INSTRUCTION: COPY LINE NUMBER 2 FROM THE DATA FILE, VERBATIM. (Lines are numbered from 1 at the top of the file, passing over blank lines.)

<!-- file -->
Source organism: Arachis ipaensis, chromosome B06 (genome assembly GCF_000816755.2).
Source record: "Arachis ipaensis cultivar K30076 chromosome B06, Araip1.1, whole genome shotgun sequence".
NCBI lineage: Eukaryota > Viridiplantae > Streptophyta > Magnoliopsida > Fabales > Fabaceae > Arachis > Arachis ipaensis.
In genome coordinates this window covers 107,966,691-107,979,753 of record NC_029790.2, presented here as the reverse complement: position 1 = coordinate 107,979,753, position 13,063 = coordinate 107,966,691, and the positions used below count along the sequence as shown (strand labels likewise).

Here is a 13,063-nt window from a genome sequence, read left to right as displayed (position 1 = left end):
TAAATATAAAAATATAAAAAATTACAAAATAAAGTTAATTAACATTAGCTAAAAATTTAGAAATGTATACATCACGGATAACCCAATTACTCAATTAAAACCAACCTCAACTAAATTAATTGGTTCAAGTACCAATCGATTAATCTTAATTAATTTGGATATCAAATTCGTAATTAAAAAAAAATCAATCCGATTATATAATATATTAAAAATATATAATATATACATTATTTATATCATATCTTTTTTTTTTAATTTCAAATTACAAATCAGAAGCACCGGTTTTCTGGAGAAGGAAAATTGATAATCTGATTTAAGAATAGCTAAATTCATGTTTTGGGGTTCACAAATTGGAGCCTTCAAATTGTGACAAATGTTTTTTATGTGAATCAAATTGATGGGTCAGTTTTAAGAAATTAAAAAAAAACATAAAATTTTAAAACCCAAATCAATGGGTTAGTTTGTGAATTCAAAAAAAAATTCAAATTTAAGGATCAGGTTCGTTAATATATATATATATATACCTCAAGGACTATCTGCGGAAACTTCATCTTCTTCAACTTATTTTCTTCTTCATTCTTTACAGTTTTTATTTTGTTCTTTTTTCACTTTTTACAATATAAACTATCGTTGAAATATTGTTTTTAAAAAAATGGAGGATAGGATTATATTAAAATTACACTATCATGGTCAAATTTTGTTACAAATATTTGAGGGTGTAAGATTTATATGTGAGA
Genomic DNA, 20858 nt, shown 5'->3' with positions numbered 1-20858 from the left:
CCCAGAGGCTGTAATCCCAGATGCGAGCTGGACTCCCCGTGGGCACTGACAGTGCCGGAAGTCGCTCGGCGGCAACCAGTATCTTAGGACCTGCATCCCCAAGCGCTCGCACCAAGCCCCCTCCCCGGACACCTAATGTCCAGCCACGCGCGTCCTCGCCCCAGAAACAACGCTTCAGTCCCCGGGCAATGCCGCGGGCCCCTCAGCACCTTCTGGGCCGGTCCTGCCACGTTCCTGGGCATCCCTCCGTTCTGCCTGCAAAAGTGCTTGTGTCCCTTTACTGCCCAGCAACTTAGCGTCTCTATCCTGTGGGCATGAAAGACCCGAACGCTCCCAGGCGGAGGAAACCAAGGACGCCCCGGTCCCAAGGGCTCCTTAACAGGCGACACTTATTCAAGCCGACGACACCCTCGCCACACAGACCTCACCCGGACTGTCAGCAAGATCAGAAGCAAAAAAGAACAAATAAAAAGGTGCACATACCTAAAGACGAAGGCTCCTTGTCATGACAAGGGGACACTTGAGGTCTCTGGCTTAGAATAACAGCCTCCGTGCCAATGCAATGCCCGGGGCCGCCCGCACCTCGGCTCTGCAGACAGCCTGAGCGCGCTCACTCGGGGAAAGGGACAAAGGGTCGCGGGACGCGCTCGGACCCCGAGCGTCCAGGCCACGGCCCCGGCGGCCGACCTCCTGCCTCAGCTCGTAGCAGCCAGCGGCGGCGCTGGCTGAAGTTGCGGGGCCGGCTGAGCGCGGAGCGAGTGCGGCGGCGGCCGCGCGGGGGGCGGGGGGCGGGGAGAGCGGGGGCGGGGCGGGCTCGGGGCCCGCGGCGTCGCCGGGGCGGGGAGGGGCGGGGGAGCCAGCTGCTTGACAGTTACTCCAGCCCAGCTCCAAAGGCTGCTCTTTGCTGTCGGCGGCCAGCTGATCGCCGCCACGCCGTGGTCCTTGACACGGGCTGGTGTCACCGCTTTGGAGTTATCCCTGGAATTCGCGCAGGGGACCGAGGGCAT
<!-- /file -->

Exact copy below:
Source record: "Arachis ipaensis cultivar K30076 chromosome B06, Araip1.1, whole genome shotgun sequence".